Now with our scripts ready, we can get to the fun part... Building the windows docker image. Navigate back to the root folder and create a file called: dockerfile:

image.png

dockerfile

This dockerfile contains the instructions to build our container image.

##### BASE IMAGE INFO ######
#Using servercore insider edition for compacted size.
#For compatibility on "your" host running docker you may need to use a specific tag.
#E.g. the host OS version must match the container OS version.
#If you want to run a container based on a newer Windows build, make sure you have an equivalent host build.
#Otherwise, you can use Hyper-V isolation to run older containers on new host builds.
#The default entrypoint is for this image is Cmd.exe. To run the image:
#docker run mcr.microsoft.com/windows/servercore/insider:10.0.{build}.{revision}
#tag reference: https://mcr.microsoft.com/en-us/product/windows/servercore/insider/tags

#Win10
#FROM mcr.microsoft.com/windows/servercore/insider:10.0.19035.1

#Win11
FROM mcr.microsoft.com/windows/servercore/insider:10.0.20348.1

#input GitHub runner version argument
ARG RUNNER_VERSION

LABEL Author="Marcel L"
LABEL Email="pwd9000@hotmail.co.uk"
LABEL GitHub="https://github.com/Pwd9000-ML"
LABEL BaseImage="servercore/insider:10.0.20348.1"
LABEL RunnerVersion=${RUNNER_VERSION}

SHELL ["powershell", "-Command", "$ErrorActionPreference = 'Stop';"]

#Set working directory
WORKDIR /actions-runner

#Install chocolatey
ADD scripts/Install-Choco.ps1 .
RUN .\Install-Choco.ps1 -Wait; \
    Remove-Item .\Install-Choco.ps1 -Force

#Install Git, GitHub-CLI, Azure-CLI and PowerShell Core with Chocolatey (add more tooling if needed at build)
RUN choco install -y \
    git \
    gh \
    powershell-core \
    azure-cli

#Download GitHub Runner based on RUNNER_VERSION argument (Can use: Docker build --build-arg RUNNER_VERSION=x.y.z)
RUN Invoke-WebRequest -Uri "https://github.com/actions/runner/releases/download/v$env:RUNNER_VERSION/actions-runner-win-x64-$env:RUNNER_VERSION.zip" -OutFile "actions-runner.zip"; \
    Expand-Archive -Path ".\\actions-runner.zip" -DestinationPath '.'; \
    Remove-Item ".\\actions-runner.zip" -Force

#Add GitHub runner configuration startup script
ADD scripts/start.ps1 .
ADD scripts/Cleanup-Runners.ps1 .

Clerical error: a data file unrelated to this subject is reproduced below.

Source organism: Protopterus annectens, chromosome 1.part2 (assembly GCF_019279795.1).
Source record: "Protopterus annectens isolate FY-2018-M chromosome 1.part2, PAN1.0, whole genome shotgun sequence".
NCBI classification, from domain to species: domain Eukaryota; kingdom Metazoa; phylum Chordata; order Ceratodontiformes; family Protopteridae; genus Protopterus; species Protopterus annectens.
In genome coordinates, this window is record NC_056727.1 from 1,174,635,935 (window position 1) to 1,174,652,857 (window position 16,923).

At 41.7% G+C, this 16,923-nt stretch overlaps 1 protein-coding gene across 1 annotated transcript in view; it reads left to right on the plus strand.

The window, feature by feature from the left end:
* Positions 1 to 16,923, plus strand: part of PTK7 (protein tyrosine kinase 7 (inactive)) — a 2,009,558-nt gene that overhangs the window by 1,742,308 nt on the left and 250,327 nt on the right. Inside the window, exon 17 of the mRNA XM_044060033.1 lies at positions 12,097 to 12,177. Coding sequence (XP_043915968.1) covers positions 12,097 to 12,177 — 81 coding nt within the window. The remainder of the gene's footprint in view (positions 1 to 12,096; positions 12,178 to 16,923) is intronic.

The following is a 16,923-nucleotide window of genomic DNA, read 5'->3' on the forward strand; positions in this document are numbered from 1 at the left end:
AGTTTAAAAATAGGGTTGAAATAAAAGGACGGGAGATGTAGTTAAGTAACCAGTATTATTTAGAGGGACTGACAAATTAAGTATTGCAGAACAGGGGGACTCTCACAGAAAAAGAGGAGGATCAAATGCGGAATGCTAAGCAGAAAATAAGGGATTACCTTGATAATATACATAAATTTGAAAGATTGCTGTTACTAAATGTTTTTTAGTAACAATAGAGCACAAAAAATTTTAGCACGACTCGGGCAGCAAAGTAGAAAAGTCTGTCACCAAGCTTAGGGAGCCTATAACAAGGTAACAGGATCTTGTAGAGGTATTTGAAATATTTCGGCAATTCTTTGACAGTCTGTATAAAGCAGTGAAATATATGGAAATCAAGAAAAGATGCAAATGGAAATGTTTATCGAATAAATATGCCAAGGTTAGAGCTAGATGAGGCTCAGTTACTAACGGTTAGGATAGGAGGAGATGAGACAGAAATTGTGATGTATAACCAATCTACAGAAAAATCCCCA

ENTRYPOINT ["pwsh.exe", ".\\start.ps1"]
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Let's take a closer look and see what this docker build file will actually do, step by step:

#Win11
FROM mcr.microsoft.com/windows/servercore/insider:10.0.20348.1
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The 'FROM' instruction will tell our docker build to fetch and use a windows OS base image. Because windows base images can be fairly large we are using servercore insider edition, because the size is compact and optimized.

For compatibility on "your" host/VM running docker you may need to use a different tag, mcr.microsoft.com/windows/servercore/insider:10.0.{build}.{revision}

The host OS version must be higher than the base image OS version. You can use Hyper-V isolation to run older containers on new host builds also.

Because docker is running on my Windows 11 host build version: 10.0.22000.0. I'm using a container OS version of: mcr.microsoft.com/windows/servercore/insider:10.0.20348.1

Just make sure that your host build version running docker is higher than the base image build version you are using in the dockerfile when building the image. You can use the following Servercore insider tag reference: https://mcr.microsoft.com/en-us/product/windows/servercore/insider/tags

NOTE: To check your host OS build version you can run the following powershell command: [System.Environment]::OSVersion.Version

image.png

#input GitHub runner version argument
ARG RUNNER_VERSION

LABEL Author="Marcel L"
LABEL Email="pwd9000@hotmail.co.uk"
LABEL GitHub="https://github.com/Pwd9000-ML"
LABEL BaseImage="servercore/insider:10.0.20348.1"
LABEL RunnerVersion=${RUNNER_VERSION}
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Next we define an input argument using 'ARG'. This is so that we can instruct the docker build command to load a specific version of the GitHub runner agent into the image when building the image. Because we are using a windows container, 'ARG' will create a system variable $env:RUNNER_VERSION which will be accessible to PowerShell inside the container.

In addition we can also label our image with some metadata using 'LABEL' to add more information about the image. You can change these values as necessary.